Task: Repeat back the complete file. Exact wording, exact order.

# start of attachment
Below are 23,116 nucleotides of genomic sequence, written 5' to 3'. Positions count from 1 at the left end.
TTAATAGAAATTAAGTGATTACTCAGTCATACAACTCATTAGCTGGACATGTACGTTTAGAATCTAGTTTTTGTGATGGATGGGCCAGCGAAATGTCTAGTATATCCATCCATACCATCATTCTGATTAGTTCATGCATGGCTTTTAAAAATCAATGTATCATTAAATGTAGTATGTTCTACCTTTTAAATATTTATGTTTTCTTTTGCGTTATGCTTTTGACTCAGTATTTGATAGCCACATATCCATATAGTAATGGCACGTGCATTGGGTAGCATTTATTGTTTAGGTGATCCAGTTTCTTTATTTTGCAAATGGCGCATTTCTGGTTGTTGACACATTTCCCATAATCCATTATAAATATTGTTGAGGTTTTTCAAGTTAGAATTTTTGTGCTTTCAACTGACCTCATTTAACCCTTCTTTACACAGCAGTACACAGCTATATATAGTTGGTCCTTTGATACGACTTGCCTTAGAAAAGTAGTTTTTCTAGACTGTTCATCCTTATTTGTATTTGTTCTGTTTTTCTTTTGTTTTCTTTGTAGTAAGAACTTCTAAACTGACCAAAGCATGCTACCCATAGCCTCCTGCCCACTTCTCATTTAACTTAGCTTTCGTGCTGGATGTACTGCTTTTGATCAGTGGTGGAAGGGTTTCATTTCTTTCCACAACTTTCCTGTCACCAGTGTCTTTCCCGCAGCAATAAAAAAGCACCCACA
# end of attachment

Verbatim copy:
Below are 23,116 nucleotides of genomic sequence, written 5' to 3'. Positions count from 1 at the left end.
TTAATAGAAATTAAGTGATTACTCAGTCATACAACTCATTAGCTGGACATGTACGTTTAGAATCTAGTTTTTGTGATGGATGGGCCAGCGAAATGTCTAGTATATCCATCCATACCATCATTCTGATTAGTTCATGCATGGCTTTTAAAAATCAATGTATCATTAAATGTAGTATGTTCTACCTTTTAAATATTTATGTTTTCTTTTGCGTTATGCTTTTGACTCAGTATTTGATAGCCACATATCCATATAGTAATGGCACGTGCATTGGGTAGCATTTATTGTTTAGGTGATCCAGTTTCTTTATTTTGCAAATGGCGCATTTCTGGTTGTTGACACATTTCCCATAATCCATTATAAATATTGTTGAGGTTTTTCAAGTTAGAATTTTTGTGCTTTCAACTGACCTCATTTAACCCTTCTTTACACAGCAGTACACAGCTATATATAGTTGGTCCTTTGATACGACTTGCCTTAGAAAAGTAGTTTTTCTAGACTGTTCATCCTTATTTGTATTTGTTCTGTTTTTCTTTTGTTTTCTTTGTAGTAAGAACTTCTAAACTGACCAAAGCATGCTACCCATAGCCTCCTGCCCACTTCTCATTTAACTTAGCTTTCGTGCTGGATGTACTGCTTTTGATCAGTGGTGGAAGGGTTTCATTTCTTTCCACAACTTTCCTGTCACCAGTGTCTTTCCCGCAGCAATAAAAAAGCACCCACA